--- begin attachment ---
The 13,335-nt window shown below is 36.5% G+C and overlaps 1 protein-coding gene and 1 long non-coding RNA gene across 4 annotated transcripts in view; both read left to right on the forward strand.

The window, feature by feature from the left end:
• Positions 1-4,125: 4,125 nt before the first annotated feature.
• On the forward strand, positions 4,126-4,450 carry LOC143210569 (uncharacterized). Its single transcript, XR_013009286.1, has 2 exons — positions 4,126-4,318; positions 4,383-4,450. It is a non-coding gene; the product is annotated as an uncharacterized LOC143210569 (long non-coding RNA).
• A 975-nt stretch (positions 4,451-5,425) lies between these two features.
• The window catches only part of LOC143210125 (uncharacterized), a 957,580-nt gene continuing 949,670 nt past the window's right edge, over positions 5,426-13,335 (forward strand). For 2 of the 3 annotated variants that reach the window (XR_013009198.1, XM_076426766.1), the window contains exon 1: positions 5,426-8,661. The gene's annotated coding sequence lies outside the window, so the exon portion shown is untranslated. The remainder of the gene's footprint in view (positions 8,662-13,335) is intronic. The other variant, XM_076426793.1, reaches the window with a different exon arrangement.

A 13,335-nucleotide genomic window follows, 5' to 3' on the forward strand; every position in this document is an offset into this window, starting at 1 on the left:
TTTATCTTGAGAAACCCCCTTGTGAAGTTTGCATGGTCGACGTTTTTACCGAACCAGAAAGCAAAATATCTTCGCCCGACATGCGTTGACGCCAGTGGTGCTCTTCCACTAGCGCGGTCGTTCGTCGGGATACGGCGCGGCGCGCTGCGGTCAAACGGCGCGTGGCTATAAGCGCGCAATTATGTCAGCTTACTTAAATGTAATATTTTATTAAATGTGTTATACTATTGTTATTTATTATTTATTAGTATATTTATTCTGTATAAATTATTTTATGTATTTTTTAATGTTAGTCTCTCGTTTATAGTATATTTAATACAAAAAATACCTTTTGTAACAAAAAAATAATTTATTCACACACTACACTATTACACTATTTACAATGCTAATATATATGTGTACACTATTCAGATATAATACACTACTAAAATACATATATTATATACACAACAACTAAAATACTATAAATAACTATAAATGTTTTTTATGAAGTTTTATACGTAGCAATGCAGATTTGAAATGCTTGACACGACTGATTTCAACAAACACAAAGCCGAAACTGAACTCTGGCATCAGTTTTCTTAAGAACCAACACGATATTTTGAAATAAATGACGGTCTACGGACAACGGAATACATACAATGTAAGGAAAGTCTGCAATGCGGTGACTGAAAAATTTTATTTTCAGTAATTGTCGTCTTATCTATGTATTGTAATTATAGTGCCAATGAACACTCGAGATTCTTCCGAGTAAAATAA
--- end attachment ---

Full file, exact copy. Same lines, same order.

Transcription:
The 13,335-nt window shown below is 36.5% G+C and overlaps 1 protein-coding gene and 1 long non-coding RNA gene across 4 annotated transcripts in view; both read left to right on the forward strand.

The window, feature by feature from the left end:
• Positions 1-4,125: 4,125 nt before the first annotated feature.
• On the forward strand, positions 4,126-4,450 carry LOC143210569 (uncharacterized). Its single transcript, XR_013009286.1, has 2 exons — positions 4,126-4,318; positions 4,383-4,450. It is a non-coding gene; the product is annotated as an uncharacterized LOC143210569 (long non-coding RNA).
• A 975-nt stretch (positions 4,451-5,425) lies between these two features.
• The window catches only part of LOC143210125 (uncharacterized), a 957,580-nt gene continuing 949,670 nt past the window's right edge, over positions 5,426-13,335 (forward strand). For 2 of the 3 annotated variants that reach the window (XR_013009198.1, XM_076426766.1), the window contains exon 1: positions 5,426-8,661. The gene's annotated coding sequence lies outside the window, so the exon portion shown is untranslated. The remainder of the gene's footprint in view (positions 8,662-13,335) is intronic. The other variant, XM_076426793.1, reaches the window with a different exon arrangement.

A 13,335-nucleotide genomic window follows, 5' to 3' on the forward strand; every position in this document is an offset into this window, starting at 1 on the left:
TTTATCTTGAGAAACCCCCTTGTGAAGTTTGCATGGTCGACGTTTTTACCGAACCAGAAAGCAAAATATCTTCGCCCGACATGCGTTGACGCCAGTGGTGCTCTTCCACTAGCGCGGTCGTTCGTCGGGATACGGCGCGGCGCGCTGCGGTCAAACGGCGCGTGGCTATAAGCGCGCAATTATGTCAGCTTACTTAAATGTAATATTTTATTAAATGTGTTATACTATTGTTATTTATTATTTATTAGTATATTTATTCTGTATAAATTATTTTATGTATTTTTTAATGTTAGTCTCTCGTTTATAGTATATTTAATACAAAAAATACCTTTTGTAACAAAAAAATAATTTATTCACACACTACACTATTACACTATTTACAATGCTAATATATATGTGTACACTATTCAGATATAATACACTACTAAAATACATATATTATATACACAACAACTAAAATACTATAAATAACTATAAATGTTTTTTATGAAGTTTTATACGTAGCAATGCAGATTTGAAATGCTTGACACGACTGATTTCAACAAACACAAAGCCGAAACTGAACTCTGGCATCAGTTTTCTTAAGAACCAACACGATATTTTGAAATAAATGACGGTCTACGGACAACGGAATACATACAATGTAAGGAAAGTCTGCAATGCGGTGACTGAAAAATTTTATTTTCAGTAATTGTCGTCTTATCTATGTATTGTAATTATAGTGCCAATGAACACTCGAGATTCTTCCGAGTAAAATAA